Howard Brenton has long raided history for its present-tense parallels and in England’s 17th-century civil war, he finds a nation intent on purging itself of elite corruption. In the end, however, the figurehead falls – quite literally when Charles I’s bonce drops from the block – but the culture itself survives into Oliver Cromwell’s own tyrannical reign.
With Charles’s cavaliers defeated, Cromwell’s army enters Parliament to overturn its vote against bringing the king to trial, swung by Presbyterian MPs who have cut him a deal. The Roundhead leader forces the issue and enlists a radically Puritan court to ensure his – and, he insists, God’s – preferred outcome, even scheduling the execution before a plea has been entered.
Yet Cromwell must contend with Charles’s refusal to recognise the court’s authority and, in its second half, Brenton’s play turns tense legal drama. Charles, reclining louchely in his chair, repeatedly undercuts proceedings and plays to the gallery, eventually forcing Cromwell to concoct new legislation to get God’s way.
Brenton remains faithful to history – if sometimes bogged down by its details – and includes John Lilburne’s radical agitation and the resignation of army chief Thomas Fairfax.
However, director Howard Davies keeps things crisply current with canny use of modern dress. In a Vandyke collar and cane, Mark Gatiss’s Charles is at odds with the starched black suits around him that lend Ballardian overtones to the fervent middle-class revolt. Indeed, it’s hard to ignore shades of Julian Assange in Douglas Henshall’s resolute Cromwell, while the filing cabinets that line Ashley Martin-Davis’s traverse stage suggest our own rifling through records to right past wrongs.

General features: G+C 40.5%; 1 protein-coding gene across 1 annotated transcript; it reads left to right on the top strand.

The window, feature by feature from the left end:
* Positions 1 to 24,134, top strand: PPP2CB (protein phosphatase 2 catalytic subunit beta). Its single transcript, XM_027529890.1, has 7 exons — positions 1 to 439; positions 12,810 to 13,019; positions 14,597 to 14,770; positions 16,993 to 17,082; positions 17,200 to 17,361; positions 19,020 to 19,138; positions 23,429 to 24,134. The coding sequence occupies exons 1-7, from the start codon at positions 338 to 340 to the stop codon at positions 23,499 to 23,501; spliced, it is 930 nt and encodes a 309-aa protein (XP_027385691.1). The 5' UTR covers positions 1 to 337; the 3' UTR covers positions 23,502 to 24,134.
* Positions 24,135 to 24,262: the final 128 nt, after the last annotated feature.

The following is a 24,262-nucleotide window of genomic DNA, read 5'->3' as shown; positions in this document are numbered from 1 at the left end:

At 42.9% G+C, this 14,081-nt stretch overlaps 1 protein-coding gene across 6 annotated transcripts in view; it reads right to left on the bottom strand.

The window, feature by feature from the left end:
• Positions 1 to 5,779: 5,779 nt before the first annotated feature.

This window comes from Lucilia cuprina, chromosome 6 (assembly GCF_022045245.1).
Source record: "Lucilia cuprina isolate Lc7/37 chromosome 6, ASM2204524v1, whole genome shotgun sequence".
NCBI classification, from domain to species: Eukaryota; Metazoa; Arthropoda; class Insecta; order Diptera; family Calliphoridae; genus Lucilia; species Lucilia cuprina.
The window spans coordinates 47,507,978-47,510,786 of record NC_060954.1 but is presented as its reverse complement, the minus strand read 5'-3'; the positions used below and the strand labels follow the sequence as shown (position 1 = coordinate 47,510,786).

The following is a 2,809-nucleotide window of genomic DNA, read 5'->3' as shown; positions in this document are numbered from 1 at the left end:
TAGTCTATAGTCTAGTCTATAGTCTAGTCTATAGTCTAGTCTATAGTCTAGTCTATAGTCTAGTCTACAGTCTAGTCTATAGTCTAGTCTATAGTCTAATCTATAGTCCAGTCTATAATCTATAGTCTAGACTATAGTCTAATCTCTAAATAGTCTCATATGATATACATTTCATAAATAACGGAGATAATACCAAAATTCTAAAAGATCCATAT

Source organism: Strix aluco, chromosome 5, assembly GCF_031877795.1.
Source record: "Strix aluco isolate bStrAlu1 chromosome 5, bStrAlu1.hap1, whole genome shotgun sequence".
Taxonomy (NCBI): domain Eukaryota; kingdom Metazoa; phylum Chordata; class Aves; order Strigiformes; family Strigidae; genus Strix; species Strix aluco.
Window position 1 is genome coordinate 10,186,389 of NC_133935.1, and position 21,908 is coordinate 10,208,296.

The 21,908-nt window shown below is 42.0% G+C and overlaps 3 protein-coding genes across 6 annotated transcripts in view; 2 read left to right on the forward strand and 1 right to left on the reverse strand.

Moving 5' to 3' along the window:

In court, as Tom Vaughan-Lawlor’s quivering prosecutor John Cooke reads charges absolving the people of all blame, Charles seems as much a scapegoated despot as Simon Stephens’s Pa Ubu did here in January.
But Brenton’s trick is to bind King and Lord Protector tight together like superhero and villain. As Charles, Gatiss is commanding throughout – quietly meditative at first, then robust in his own defence – but Henshall is superlative. His utterly humourless Cromwell grows indignant and febrile as the king maintains dignity. Stillness becomes quaking gesticulation and he seems every bit as dictatorial as the accused, finally bursting into giggles as he signs the death warrant.
Absorbing and rich, 55 Days is a rewarding warning against revolutions that turn 360 degrees.